We recently attended a tasting of Santa Barbara County Chardonnays, where everybody brought a bottle.
The question on everyone’s mind was this—how can you tell by the label what the wine’s level of quality?
There are plenty of things the label won’t tell you, and that is one of them.
However, there are two indicators of quality we always look for:
1. Estate bottled and produced: This means a real, working winery grew the grapes and then made the wine at their own facility. And that means there was a greater level of control, and likely, of care, that went into that bottle.
2. An appellation name on the label: Sta. Rita Hills, Santa Maria Valley or another federally designated appellation name means that 85% of the fruit had to have come from that region. If you are looking for a high quality wine, that is a good start.
Do you have any “reading wine label tips”?
California State Assemblyman Wes Chesboro of the North Coast (including parts of Sonoma and Mendocino counties) has proposed new legislation that would allow the state’s certified farmers markets to offer wine tasting. His bill would also permit students who are majoring in winemaking or brewing, at least 18 years old and attending a “qualified” school (UC system, community colleges), to taste wine or beer.
There’s a catch—they can’t swallow… and this is rich material for comedians, but at least Mr. Chesboro is on the right track … how can you study something if you can’t experience it? And wine tasting at farmers markets would be a big boost to small wineries who get bumped off the shelves by the big wine conglomerates. A toast to thinking out of the bottle…
Do you have any news of other creative ideas out there in favor of wine?
A 15,000-square-foot California Wine Museum is planned in Santa Rosa. The venue would be “a blending of the Academy of Sciences and The Exploratorium” by Lindsay Austin, who is the chair of the non-profit driving the museum.
We wish them good luck. We remember Napa’s consumer wine education center COPIA that had a very short run before it closed. COPIA may have been ahead of its time. With today’s growing number of wine lovers, the California Wine Museum could be a big hit. What do you think?
April 22nd is Earth Day, and California wineries can be proud of the fact that they have led the way for sustainable practices in Golden State agriculture.
Working to conserve water and energy, recycle wastes, protect air quality and use alternative fuels have been growing trends in California wine country for many years. Solar panels often provide a major source of energy for today’s winery facilities, and the creation of underground caves further reduces energy needs.
It is rare for us to visit a winery and not learn of something they are doing to protect and enhance the environment, whether it is raptor birdhouses in the vineyard or composting grape pumice.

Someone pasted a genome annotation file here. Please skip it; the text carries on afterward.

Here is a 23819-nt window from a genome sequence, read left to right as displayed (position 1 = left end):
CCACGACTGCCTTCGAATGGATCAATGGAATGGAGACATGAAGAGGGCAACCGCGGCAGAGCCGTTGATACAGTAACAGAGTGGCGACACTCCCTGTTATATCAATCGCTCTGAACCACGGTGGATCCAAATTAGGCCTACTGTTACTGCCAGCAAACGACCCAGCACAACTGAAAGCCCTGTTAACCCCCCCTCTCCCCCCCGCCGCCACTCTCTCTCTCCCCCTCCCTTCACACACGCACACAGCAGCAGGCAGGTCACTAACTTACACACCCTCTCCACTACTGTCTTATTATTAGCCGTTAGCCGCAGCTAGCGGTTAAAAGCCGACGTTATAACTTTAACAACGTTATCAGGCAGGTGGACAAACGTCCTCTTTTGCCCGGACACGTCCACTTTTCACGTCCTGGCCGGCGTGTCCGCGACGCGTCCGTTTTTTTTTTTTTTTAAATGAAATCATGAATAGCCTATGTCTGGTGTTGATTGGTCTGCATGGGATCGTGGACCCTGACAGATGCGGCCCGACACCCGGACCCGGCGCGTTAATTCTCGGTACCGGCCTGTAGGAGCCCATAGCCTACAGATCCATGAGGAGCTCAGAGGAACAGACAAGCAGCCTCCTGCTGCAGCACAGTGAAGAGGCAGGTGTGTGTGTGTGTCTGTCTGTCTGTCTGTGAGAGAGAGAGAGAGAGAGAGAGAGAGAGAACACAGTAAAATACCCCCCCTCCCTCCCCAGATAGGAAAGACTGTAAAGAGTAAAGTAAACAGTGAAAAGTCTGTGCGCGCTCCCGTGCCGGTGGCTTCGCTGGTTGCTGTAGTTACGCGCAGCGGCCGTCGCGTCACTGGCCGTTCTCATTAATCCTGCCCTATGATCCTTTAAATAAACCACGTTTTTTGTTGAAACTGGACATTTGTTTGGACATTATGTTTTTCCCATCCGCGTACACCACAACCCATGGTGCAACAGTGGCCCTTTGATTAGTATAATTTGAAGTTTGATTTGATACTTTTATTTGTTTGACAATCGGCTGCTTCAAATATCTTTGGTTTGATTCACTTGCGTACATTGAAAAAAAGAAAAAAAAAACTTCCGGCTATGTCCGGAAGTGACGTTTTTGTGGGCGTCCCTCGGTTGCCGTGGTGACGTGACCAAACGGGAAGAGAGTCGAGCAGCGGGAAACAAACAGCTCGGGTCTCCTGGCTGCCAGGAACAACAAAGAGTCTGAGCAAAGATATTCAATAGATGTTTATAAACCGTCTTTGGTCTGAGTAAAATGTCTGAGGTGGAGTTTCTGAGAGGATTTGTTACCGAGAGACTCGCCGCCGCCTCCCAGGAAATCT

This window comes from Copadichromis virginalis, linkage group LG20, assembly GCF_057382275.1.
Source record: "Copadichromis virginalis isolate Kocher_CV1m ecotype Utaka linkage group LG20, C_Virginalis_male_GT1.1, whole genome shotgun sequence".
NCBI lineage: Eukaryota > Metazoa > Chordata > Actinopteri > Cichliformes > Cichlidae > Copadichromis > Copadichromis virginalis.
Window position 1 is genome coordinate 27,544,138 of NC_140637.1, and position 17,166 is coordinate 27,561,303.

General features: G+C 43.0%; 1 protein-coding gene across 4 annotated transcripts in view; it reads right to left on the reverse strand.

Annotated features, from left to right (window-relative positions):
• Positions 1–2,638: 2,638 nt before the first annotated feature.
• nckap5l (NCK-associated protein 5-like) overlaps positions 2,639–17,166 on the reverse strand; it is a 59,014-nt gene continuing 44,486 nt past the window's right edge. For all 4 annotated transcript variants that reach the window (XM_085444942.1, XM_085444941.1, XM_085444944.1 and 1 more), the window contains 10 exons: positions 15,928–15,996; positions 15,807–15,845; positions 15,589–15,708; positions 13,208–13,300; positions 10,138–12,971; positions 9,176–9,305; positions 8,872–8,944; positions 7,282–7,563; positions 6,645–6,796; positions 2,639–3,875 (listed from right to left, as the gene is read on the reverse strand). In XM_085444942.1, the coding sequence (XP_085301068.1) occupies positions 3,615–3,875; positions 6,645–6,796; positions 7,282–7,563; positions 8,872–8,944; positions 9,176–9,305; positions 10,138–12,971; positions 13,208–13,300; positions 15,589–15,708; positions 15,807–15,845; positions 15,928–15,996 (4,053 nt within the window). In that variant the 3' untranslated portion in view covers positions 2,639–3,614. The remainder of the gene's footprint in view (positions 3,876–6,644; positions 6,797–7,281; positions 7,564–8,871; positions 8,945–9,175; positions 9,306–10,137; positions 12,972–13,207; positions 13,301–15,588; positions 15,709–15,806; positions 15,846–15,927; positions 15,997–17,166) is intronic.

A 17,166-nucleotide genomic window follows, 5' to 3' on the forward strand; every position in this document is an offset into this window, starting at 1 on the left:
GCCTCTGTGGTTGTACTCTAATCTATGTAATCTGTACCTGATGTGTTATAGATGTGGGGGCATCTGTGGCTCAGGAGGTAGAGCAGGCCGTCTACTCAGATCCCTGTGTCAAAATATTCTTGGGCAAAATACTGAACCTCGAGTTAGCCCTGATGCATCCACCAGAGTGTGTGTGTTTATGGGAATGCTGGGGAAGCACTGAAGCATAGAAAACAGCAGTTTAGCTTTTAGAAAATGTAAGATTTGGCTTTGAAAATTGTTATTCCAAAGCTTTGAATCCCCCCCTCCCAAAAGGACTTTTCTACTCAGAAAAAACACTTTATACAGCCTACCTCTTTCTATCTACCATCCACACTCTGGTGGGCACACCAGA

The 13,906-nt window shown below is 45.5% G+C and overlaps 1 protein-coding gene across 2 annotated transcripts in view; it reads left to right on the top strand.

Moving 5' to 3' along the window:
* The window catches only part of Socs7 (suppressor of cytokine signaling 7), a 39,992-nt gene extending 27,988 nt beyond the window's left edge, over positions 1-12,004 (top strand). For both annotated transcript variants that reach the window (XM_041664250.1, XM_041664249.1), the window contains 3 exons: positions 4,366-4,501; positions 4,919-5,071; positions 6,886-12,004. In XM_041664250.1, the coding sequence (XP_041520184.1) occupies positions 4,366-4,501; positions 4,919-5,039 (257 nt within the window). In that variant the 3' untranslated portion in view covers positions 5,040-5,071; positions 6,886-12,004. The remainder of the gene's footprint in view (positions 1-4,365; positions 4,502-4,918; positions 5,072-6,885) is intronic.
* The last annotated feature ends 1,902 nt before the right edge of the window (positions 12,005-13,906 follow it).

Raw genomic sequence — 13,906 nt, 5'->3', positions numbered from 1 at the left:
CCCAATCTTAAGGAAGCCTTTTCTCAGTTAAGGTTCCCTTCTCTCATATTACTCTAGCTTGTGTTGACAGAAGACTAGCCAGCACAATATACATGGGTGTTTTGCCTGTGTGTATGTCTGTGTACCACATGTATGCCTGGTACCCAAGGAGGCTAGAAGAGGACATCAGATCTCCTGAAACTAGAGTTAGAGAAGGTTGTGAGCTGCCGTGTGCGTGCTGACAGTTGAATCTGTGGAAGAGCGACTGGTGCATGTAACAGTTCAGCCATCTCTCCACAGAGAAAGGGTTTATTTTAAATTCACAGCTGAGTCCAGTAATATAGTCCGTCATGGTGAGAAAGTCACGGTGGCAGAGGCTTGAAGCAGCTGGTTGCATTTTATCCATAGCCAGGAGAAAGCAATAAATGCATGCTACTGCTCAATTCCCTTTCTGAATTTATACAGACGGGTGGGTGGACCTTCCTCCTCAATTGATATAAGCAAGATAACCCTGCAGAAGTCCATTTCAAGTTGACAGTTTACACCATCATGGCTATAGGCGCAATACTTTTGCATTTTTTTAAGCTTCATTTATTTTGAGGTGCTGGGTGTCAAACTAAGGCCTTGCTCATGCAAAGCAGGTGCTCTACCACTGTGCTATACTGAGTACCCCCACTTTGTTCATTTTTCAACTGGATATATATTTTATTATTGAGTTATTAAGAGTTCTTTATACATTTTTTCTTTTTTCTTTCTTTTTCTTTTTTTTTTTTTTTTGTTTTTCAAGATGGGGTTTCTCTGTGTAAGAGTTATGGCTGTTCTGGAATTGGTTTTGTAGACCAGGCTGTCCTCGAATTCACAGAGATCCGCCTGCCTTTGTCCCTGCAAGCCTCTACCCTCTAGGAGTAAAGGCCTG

It is the earth that gives us the vines that make the wines that bring happiness. We hope to see even more efforts on the part of the wine industry to protect her.
Have you seen or read about some notable winery effort at sustainability? Let us know!
Someone told us about an article by a fellow who said that after researching all the expenses related to producing a bottle of wine, he concluded no bottle of wine should cost more than $17.
Where do begin with this one? We wonder where the grapes came from – and if they were estate grapes – because costs can be very high for viticulture, if it’s done right and if the vines are planted in a place that allows the wine to speak of its place of origin.
We wonder how the wine was made. Any extra time taken with cold soaking, selecting yeasts and determining fermentation time? What about the use of good (and expensive) oak barrels? What of the winemaker’s expertise, how does that figure in?
And when the bottle’s uncorked, if it was carefully hand crafted with all the extra time, care, and expertise that involves, it will show this with layers of flavor that far surpass anything a mass-produced wine can offer.
$17 maximum for a great bottle of wine? What do you think?
We’re constantly delighted by the quality and affordability of restaurant fare in so much of California’s wine country today. Two terrific examples bordering Sonoma square: HopMonk (www.hopmonk.com) and The RedGrape Pizzeria (theredgrape.com).
The HopMonk Samosa appetizers were out of this world,
as was Red Grape’s pizza –any pizza!
Check ‘em out.
Talking with Jeff Ketelhut, founder of tiny Los Robles Hills Winery in the Santa Monica Mountains of Southern California, we were once again reminded that New World wineries are having too much fun. How so?
Well, for so long California and other parts of New World wine country was often reminded that the Old World had it over us, because it had dialed in all its terroir.
The result? The Old World knew exactly where to plant which varietals in every inch of wine country.
But guess what? The Old World has very little exploring left, while the New World is still pretty much wide open. Which brings us back to Jeff and his Los Robles Hills Winery in the Santa Monica mountains. His two acres is in Thousand Oaks, about 10 miles from the ocean.
Cool marine air funnels through to moderate temperatures, creating a unique microclimate for winegrowing. Jeff is winning awards for his red wines. It’s a new place for wine in California and no doubt, there will be many more CA terroir discoveries in the coming years.
So, a toast to the New World!